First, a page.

I finally did it. I walked a labyrinth - and it wasn't the one I thought I'd end up in either. It was all a bit of a surprise. I was down in Nelson Lakes to do some H&S training (Gorgeous part of the country: I've never been there before and now I understand why people rave about Lake Rotoiti. It's magical: serene blue water reflecting snowy mountains (in October!) and fringed with dark forests.) The second session of the day was cancelled and I was able to shift my flight home, but it meant I had some time to kill. I didn't rush the drive back to Nelson from St Arnaud, and then went to explore Nelson a bit as I've only been there twice, and never with a car!
I found Nelson Cathedral and went to explore, and discovered that they have laid a labyrinth down in the south transept. And walking it was every bit as profound as I thought it would be. There was something about the circling around the centre point, sometimes closer, sometimes further away, and then stopping in the middle: they had cleverly set up the centre so one ends up meditating on the great south rose window and the crucifixion windows. Going out again emphasised the outward journey.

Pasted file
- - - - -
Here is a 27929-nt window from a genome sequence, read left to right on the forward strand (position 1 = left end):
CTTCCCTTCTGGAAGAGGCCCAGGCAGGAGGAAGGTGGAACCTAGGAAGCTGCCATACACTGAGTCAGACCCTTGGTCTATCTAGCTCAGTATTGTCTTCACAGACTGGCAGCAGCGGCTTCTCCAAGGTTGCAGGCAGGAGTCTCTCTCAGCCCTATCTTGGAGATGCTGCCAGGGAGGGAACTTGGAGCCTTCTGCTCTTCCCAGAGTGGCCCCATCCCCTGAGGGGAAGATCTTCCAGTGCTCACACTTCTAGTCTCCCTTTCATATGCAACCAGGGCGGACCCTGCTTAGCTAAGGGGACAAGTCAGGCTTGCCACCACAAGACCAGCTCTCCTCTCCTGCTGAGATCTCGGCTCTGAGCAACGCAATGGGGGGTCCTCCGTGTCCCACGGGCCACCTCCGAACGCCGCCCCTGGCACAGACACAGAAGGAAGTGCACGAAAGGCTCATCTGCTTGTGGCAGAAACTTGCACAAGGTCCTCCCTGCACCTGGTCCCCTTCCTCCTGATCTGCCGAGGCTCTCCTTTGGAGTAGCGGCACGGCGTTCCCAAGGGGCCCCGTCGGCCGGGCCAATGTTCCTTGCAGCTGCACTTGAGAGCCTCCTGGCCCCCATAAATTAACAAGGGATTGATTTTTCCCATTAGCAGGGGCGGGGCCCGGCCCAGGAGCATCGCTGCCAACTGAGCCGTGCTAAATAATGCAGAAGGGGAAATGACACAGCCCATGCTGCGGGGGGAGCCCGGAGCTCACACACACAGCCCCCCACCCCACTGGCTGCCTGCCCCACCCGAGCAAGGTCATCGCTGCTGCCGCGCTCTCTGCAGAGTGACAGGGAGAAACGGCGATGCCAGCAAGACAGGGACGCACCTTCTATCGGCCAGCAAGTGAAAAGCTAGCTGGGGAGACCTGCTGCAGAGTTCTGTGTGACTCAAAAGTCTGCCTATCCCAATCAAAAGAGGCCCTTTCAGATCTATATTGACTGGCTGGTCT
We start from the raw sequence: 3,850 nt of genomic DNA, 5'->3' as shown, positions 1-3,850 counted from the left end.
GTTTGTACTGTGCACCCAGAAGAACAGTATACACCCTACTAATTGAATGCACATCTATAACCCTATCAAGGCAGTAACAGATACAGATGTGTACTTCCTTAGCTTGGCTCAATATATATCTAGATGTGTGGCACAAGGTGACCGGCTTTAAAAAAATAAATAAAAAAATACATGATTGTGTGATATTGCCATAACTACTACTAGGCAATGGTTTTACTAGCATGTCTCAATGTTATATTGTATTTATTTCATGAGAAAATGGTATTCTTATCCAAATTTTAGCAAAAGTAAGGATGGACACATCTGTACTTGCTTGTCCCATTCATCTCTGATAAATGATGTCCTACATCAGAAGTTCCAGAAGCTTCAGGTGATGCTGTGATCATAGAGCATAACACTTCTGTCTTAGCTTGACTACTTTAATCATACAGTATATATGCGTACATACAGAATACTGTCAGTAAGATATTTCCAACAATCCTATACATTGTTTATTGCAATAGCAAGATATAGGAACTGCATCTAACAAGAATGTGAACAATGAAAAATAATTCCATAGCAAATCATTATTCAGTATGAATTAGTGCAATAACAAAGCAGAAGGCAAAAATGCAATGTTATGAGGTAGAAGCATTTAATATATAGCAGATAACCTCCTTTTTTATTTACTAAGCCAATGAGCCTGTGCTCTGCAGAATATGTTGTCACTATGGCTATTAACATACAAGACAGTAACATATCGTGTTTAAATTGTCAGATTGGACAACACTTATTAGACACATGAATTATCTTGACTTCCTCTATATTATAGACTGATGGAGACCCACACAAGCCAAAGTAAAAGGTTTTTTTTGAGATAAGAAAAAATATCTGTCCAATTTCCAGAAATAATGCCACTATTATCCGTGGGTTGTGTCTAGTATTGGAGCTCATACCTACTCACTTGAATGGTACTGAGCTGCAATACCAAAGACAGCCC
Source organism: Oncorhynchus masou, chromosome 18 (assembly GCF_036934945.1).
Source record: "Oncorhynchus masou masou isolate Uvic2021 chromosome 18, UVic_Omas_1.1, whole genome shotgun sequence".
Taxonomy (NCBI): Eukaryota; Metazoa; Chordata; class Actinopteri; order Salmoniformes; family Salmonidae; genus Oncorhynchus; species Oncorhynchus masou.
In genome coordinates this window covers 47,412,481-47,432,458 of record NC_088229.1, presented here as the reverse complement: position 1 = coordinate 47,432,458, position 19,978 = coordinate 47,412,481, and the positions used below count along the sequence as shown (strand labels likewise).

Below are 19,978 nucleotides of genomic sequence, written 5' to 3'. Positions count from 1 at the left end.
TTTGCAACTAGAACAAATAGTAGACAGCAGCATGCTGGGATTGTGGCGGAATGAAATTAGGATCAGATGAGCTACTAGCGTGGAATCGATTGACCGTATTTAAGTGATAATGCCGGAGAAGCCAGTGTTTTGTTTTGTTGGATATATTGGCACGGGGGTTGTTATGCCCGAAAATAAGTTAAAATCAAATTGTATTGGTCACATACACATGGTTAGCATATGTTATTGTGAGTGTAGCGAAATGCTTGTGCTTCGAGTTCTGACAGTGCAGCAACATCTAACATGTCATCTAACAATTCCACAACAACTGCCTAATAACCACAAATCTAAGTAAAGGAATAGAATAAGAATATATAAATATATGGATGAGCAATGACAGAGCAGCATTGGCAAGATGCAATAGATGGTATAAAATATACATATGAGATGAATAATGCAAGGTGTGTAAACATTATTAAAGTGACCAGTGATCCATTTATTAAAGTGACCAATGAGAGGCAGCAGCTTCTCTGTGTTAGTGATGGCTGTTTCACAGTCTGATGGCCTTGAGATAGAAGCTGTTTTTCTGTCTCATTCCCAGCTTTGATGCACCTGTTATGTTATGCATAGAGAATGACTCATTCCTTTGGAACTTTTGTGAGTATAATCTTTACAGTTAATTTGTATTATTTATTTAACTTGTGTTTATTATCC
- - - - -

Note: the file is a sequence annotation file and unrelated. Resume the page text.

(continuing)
Life centres around certain facts, certain truths: sometimes we feel closer to the truth than others, but at all times we are journeying in a path that has been laid for us. We can't see where we're going or how it's going to end up - walking the labyrinth you're never quite sure where you're at and how much further there is to go, but all of a sudden I found myself at the centre without quite knowing how I got there, and the same at the end. It was a really profound symbol of life and I can see why the labyrinth became a kind of pilgrimage for those who couldn't go to Jerusalem in the Middle Ages.